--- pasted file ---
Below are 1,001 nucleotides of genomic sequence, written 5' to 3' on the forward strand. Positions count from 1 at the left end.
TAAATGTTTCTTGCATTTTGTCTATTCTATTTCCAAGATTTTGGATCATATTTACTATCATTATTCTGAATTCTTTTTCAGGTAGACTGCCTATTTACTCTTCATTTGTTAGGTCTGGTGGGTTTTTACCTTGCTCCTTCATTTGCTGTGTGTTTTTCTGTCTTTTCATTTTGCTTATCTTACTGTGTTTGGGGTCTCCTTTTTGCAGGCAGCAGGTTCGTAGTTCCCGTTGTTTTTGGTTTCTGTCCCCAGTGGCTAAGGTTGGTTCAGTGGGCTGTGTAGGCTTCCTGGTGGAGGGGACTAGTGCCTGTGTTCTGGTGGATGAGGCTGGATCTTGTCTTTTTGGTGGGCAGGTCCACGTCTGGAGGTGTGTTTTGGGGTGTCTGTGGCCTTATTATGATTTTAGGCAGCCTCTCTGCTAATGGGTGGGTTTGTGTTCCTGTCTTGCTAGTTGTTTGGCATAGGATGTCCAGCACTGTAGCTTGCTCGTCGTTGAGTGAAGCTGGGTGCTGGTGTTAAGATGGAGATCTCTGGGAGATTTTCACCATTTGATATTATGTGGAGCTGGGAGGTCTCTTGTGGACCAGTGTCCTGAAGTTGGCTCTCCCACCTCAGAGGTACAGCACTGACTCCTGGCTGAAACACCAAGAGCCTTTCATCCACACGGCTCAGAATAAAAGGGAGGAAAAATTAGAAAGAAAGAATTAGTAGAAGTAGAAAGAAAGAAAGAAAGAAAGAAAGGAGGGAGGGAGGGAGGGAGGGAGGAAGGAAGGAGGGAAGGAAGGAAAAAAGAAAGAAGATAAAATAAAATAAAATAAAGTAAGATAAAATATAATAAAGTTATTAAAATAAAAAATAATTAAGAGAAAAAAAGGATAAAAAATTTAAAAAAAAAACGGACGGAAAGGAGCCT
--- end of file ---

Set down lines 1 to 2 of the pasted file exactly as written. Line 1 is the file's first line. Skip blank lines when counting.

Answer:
Below are 1,001 nucleotides of genomic sequence, written 5' to 3' on the forward strand. Positions count from 1 at the left end.
TAAATGTTTCTTGCATTTTGTCTATTCTATTTCCAAGATTTTGGATCATATTTACTATCATTATTCTGAATTCTTTTTCAGGTAGACTGCCTATTTACTCTTCATTTGTTAGGTCTGGTGGGTTTTTACCTTGCTCCTTCATTTGCTGTGTGTTTTTCTGTCTTTTCATTTTGCTTATCTTACTGTGTTTGGGGTCTCCTTTTTGCAGGCAGCAGGTTCGTAGTTCCCGTTGTTTTTGGTTTCTGTCCCCAGTGGCTAAGGTTGGTTCAGTGGGCTGTGTAGGCTTCCTGGTGGAGGGGACTAGTGCCTGTGTTCTGGTGGATGAGGCTGGATCTTGTCTTTTTGGTGGGCAGGTCCACGTCTGGAGGTGTGTTTTGGGGTGTCTGTGGCCTTATTATGATTTTAGGCAGCCTCTCTGCTAATGGGTGGGTTTGTGTTCCTGTCTTGCTAGTTGTTTGGCATAGGATGTCCAGCACTGTAGCTTGCTCGTCGTTGAGTGAAGCTGGGTGCTGGTGTTAAGATGGAGATCTCTGGGAGATTTTCACCATTTGATATTATGTGGAGCTGGGAGGTCTCTTGTGGACCAGTGTCCTGAAGTTGGCTCTCCCACCTCAGAGGTACAGCACTGACTCCTGGCTGAAACACCAAGAGCCTTTCATCCACACGGCTCAGAATAAAAGGGAGGAAAAATTAGAAAGAAAGAATTAGTAGAAGTAGAAAGAAAGAAAGAAAGAAAGAAAGGAGGGAGGGAGGGAGGGAGGGAGGAAGGAAGGAGGGAAGGAAGGAAAAAAGAAAGAAGATAAAATAAAATAAAATAAAGTAAGATAAAATATAATAAAGTTATTAAAATAAAAAATAATTAAGAGAAAAAAAGGATAAAAAATTTAAAAAAAAAACGGACGGAAAGGAGCCT